Kavena Hambira and Miriam Gleckman-Krut's residency with Memory for the Future centers their multi-directional memory work on the first genocide of the twentieth century, the Herero and Nama Genocide in present-day Namibia in 1905. Over several weeks they are engaging the lab in the study of this "forgotten genocide," and the public humanities approaches they employ in their commemorative intervention, including filmmaking, visual art, and public scholarship. Their residency culminates in a public event at the St. Louis Kaplan Feldman Holocaust Museum, featuring their reparative memory work. Details of events related to their residency are shared below and through our event page.
For more about their work see their bios further below, and read their 2021 Op-Ed:Germany Apologized for a Genocide. It's Nowhere Enough, New York Times, July 8, 2021
The St. Louis Kaplan Feldman Holocaust Museum will present the film “Nuh-Mi Bee-Uhn” directed by Kavena Hambira on March 12. The film “focuses on the twentieth century’s first genocide—the Herero and Nama Genocide, carried out by Germany in 1905 in his family’s native Namibia. Hambira bridges geography and time to describe the indelible and far-reaching impacts of the genocide and the ongoing struggle for reparations and reconciliation.” The film will be accompanied by a discussion with Hambira and his colleagues, Miriam Gleckman-Krut, a sociology doctoral candidate at the University of Michigan, and Dr. Michael Tjivikua, a preeminent Namibian scholar who advises the Ovaherero Traditional Authority. The discussion will examine the continuities and discontinuities between Germany's colonial-era genocide in Namibia and the Holocaust in Europe.Register Here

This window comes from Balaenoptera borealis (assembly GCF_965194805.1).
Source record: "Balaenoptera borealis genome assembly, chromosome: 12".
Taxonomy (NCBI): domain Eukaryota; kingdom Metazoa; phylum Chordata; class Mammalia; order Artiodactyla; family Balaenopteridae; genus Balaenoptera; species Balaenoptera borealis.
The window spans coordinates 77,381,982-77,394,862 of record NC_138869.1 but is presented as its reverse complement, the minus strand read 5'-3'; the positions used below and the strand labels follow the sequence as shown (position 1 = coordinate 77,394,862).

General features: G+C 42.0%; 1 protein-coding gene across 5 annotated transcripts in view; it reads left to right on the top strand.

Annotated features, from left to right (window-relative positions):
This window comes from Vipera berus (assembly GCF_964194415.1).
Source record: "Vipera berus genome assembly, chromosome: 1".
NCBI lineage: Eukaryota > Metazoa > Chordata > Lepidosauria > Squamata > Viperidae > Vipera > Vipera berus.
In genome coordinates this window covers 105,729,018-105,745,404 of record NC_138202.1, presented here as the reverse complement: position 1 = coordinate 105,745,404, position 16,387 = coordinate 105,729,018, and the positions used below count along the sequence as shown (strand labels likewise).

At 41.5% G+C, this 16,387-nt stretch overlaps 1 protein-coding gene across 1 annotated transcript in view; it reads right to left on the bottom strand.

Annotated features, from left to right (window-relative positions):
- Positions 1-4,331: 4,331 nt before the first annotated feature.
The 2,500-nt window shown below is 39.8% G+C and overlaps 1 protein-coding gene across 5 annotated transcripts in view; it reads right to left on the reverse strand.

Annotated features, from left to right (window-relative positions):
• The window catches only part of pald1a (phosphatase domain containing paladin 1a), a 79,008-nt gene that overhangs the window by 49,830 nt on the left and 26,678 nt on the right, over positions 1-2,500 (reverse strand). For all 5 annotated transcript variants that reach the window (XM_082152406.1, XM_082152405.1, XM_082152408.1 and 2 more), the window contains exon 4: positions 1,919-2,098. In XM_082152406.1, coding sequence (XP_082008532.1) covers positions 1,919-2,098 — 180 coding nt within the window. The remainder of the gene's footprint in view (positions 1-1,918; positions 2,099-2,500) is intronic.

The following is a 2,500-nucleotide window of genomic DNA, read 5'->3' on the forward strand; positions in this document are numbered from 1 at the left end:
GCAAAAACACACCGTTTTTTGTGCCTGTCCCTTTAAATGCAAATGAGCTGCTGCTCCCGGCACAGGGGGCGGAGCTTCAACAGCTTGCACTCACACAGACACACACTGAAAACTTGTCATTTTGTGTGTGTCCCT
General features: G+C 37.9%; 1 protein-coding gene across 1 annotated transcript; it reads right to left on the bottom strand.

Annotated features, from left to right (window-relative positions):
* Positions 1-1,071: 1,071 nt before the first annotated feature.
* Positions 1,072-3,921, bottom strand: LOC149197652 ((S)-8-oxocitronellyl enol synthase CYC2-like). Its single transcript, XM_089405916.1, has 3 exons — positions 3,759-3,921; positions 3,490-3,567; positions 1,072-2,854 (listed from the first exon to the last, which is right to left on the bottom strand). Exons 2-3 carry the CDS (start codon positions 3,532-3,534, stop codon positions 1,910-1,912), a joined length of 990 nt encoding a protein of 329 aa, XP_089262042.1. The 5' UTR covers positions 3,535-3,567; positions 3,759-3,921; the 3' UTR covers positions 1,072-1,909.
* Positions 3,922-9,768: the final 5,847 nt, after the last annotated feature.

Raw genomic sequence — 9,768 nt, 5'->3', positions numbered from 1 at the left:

Kavena Hambira, MFA (he/ him)
With his work grounded in documentary filmmaking, Hambira seeks to connect nodes of history that tell a story of shared resilience and invention despite ongoing colonial and racial oppression. While his earlier work documented families impacted by police violence, his current work focuses on the twentieth century’s first genocide—the Herero and Nama Genocide, carried out by Germany in 1905 in his family’s native Namibia. Engaging textiles and traditional costumes alongside documentary film, here Hambira bridged geography and time to describe the indelible and far-reaching impacts of the genocide and the ongoing struggle for reparations and reconciliation." Kavena holds an master’s in fine art (MFA) from the University of California, Berkeley and is currently a Post-Graduate Fellow in the UC Berkeley Department of Art Practice.
Miriam Gleckman-Krut (she/her)
Miriam Gleckman-Krut is a doctoral candidate in sociology at the University of Michigan. Her work focuses on state efforts to erase evidence of mass atrocity. Her dissertation, The Rainbow Nation and the Gays it Excludes, analyzes South Africa's provision of refugee status for people fleeing persecution related to sexual orientation. More recently, she and Hambira have collaborated on written and cinematographic work to think across Germany's twentieth-century genocides. An unknown number of Miriam's family were killed in the Holocaust.